"A young Asian girl notices that her eyes look different from her peers'. They have big, round eyes and long lashes. She realizes that her eyes are like her mother's, her grandmother's, and her little sister's. They have eyes that kiss in the corners and glow like warm tea, crinkle into crescent moons, and are filled with stories of the past and hope for the future. Drawing from the strength of these powerful women in her life, she recognizes her...
A young Asian boy notices that his eyes look different from his peers' after seeing his friend's drawing of them. After talking to his father, the boy realizes that his eyes rise to the skies and speak to the stars, shine like sunlit rays, and glimpse trails of light from those who came before--in fact, his eyes are like his father's, his agong's, and his little brother's, and they are visionary.
Curious and energetic Mei Mei attempts some t'ai chi forms as her grandfather demonstrates them, then tries to teach him basic yoga poses. Includes introductions to t'ai chi and yoga, as well as instructions for the exercises described in the text.
"As a young boy, Bao Phi awoke early, hours before his father's long workday began, to fish on the shores of a small pond in Minneapolis. Unlike many other anglers, Bao and his father fished for food, not recreation. Between hope-filled casts, Bao's father told him about a different pond in their homeland of Vietnam"--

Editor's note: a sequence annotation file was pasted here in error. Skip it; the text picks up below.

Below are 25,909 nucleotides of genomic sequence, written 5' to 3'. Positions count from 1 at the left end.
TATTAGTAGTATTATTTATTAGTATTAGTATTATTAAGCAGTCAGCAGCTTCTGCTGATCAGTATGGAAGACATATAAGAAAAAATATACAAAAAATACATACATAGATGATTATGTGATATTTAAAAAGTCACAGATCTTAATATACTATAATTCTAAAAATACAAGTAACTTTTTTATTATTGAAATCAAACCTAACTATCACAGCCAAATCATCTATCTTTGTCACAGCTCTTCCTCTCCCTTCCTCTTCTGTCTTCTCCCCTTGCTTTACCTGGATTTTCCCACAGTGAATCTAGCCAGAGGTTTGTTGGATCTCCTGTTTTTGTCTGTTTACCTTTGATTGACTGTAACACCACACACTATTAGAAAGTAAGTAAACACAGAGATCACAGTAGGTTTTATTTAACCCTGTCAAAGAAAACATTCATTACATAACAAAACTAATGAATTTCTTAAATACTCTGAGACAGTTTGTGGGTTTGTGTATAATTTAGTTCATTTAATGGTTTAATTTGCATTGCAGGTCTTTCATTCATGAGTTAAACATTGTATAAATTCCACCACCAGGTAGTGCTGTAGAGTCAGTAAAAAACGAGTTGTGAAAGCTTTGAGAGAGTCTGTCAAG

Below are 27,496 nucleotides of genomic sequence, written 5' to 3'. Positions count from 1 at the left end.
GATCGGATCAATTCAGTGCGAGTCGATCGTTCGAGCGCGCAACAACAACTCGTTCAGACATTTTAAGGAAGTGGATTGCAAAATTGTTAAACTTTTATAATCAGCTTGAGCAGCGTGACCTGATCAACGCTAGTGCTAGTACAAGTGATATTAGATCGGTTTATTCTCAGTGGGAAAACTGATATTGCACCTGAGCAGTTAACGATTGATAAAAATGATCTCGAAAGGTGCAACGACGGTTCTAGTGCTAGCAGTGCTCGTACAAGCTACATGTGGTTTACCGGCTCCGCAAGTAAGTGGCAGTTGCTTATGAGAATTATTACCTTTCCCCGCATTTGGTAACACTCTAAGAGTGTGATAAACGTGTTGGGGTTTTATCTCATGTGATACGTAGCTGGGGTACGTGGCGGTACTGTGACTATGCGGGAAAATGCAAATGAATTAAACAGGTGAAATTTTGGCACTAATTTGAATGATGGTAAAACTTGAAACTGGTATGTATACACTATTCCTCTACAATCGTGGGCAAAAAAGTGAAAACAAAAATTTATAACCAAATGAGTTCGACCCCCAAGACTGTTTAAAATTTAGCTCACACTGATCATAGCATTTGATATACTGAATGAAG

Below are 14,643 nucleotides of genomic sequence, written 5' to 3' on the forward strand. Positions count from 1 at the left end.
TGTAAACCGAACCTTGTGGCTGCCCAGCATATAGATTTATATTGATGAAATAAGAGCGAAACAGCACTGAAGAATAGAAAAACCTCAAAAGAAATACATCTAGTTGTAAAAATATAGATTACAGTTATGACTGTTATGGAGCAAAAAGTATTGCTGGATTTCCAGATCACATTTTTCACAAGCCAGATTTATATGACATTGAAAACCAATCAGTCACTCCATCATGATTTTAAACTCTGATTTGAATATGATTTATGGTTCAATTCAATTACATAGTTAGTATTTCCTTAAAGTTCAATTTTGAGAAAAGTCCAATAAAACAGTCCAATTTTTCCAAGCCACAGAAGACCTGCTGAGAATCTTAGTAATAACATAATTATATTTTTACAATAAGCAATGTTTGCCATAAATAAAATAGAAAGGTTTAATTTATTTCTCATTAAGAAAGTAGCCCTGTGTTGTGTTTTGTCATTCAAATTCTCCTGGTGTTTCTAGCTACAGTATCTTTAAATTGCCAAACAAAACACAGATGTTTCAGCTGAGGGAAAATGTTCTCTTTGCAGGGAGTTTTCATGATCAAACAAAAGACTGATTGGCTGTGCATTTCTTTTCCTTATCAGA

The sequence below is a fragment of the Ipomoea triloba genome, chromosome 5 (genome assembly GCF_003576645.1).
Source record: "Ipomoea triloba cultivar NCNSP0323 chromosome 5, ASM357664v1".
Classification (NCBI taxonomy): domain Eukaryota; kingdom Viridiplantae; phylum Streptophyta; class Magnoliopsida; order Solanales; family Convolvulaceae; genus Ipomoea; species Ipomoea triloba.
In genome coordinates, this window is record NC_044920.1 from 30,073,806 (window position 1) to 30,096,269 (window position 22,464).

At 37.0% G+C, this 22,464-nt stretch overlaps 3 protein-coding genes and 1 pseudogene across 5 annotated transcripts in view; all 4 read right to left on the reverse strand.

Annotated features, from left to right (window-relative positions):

A young girl explores the vibrant rainbow of items for sale in a southern Indian street market as she searches for a gift for her mother. Includes facts about the items mentioned and markets around the world, as well as photographs taken by the author in her hometown of Chennai, India.
When a young girl and her family emigrate from Taiwan to America, she leaves behind her beloved popo, her grandmother. She misses her popo every day, but even if their visits are fleeting, their love is ever true and strong. Includes author's and illustrator's notes detailing their personal experiences, and glossary of Chinese words connected to the story.
"Mia Tang has a lot of secrets. Number 1: She lives in a motel, not a big house. Every day, while her immigrant parents clean the rooms, ten-year-old Mia manages the front desk of the Calivista Motel and tends to its guests. Number 2: Her parents hide immigrants. And if the mean motel owner, Mr. Yao, finds out they've been letting them stay in the empty rooms for free, the Tangs will be doomed. Number 3: She wants to be a writer. But how can she when...
Describes rock-climber Ashima solving a complex problem in terms of rock climbing, which may include false starts, breaking the challenge into smaller parts, and always being thoughtful and persistent.